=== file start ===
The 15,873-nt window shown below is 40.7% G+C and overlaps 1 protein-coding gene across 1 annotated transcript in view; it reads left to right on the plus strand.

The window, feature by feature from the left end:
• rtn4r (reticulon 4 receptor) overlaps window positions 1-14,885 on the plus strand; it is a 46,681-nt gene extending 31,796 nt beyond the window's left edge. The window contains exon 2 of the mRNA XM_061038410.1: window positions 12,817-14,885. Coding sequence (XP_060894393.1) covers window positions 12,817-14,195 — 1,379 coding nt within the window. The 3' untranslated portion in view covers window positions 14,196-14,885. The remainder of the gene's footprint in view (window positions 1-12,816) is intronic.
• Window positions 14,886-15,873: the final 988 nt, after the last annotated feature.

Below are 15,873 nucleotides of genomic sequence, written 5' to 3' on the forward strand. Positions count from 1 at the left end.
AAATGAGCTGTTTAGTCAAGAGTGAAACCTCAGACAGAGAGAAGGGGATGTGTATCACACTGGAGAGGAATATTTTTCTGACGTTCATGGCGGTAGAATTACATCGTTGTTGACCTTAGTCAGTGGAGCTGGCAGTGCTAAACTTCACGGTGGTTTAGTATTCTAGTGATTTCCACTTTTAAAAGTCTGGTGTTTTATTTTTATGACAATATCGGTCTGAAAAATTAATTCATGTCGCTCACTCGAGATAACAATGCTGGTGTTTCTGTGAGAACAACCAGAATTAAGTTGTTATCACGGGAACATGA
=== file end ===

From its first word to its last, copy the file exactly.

The 15,873-nt window shown below is 40.7% G+C and overlaps 1 protein-coding gene across 1 annotated transcript in view; it reads left to right on the plus strand.

The window, feature by feature from the left end:
• rtn4r (reticulon 4 receptor) overlaps window positions 1-14,885 on the plus strand; it is a 46,681-nt gene extending 31,796 nt beyond the window's left edge. The window contains exon 2 of the mRNA XM_061038410.1: window positions 12,817-14,885. Coding sequence (XP_060894393.1) covers window positions 12,817-14,195 — 1,379 coding nt within the window. The 3' untranslated portion in view covers window positions 14,196-14,885. The remainder of the gene's footprint in view (window positions 1-12,816) is intronic.
• Window positions 14,886-15,873: the final 988 nt, after the last annotated feature.

Below are 15,873 nucleotides of genomic sequence, written 5' to 3' on the forward strand. Positions count from 1 at the left end.
AAATGAGCTGTTTAGTCAAGAGTGAAACCTCAGACAGAGAGAAGGGGATGTGTATCACACTGGAGAGGAATATTTTTCTGACGTTCATGGCGGTAGAATTACATCGTTGTTGACCTTAGTCAGTGGAGCTGGCAGTGCTAAACTTCACGGTGGTTTAGTATTCTAGTGATTTCCACTTTTAAAAGTCTGGTGTTTTATTTTTATGACAATATCGGTCTGAAAAATTAATTCATGTCGCTCACTCGAGATAACAATGCTGGTGTTTCTGTGAGAACAACCAGAATTAAGTTGTTATCACGGGAACATGA